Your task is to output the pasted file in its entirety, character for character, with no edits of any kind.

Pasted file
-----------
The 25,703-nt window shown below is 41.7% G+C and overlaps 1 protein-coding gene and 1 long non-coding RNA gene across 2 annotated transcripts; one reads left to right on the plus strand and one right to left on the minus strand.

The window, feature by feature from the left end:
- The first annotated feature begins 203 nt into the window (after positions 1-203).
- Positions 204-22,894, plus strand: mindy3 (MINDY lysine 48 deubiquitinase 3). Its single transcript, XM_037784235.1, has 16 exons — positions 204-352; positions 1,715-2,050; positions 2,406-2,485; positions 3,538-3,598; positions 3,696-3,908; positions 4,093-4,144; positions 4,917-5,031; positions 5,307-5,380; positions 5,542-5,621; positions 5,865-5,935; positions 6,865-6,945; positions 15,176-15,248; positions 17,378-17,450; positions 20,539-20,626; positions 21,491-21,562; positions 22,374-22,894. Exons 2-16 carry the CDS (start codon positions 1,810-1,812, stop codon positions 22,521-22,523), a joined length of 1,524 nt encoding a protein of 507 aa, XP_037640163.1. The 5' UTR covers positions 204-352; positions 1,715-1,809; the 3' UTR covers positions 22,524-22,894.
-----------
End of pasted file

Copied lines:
The 25,703-nt window shown below is 41.7% G+C and overlaps 1 protein-coding gene and 1 long non-coding RNA gene across 2 annotated transcripts; one reads left to right on the plus strand and one right to left on the minus strand.

The window, feature by feature from the left end:
- The first annotated feature begins 203 nt into the window (after positions 1-203).
- Positions 204-22,894, plus strand: mindy3 (MINDY lysine 48 deubiquitinase 3). Its single transcript, XM_037784235.1, has 16 exons — positions 204-352; positions 1,715-2,050; positions 2,406-2,485; positions 3,538-3,598; positions 3,696-3,908; positions 4,093-4,144; positions 4,917-5,031; positions 5,307-5,380; positions 5,542-5,621; positions 5,865-5,935; positions 6,865-6,945; positions 15,176-15,248; positions 17,378-17,450; positions 20,539-20,626; positions 21,491-21,562; positions 22,374-22,894. Exons 2-16 carry the CDS (start codon positions 1,810-1,812, stop codon positions 22,521-22,523), a joined length of 1,524 nt encoding a protein of 507 aa, XP_037640163.1. The 5' UTR covers positions 204-352; positions 1,715-1,809; the 3' UTR covers positions 22,524-22,894.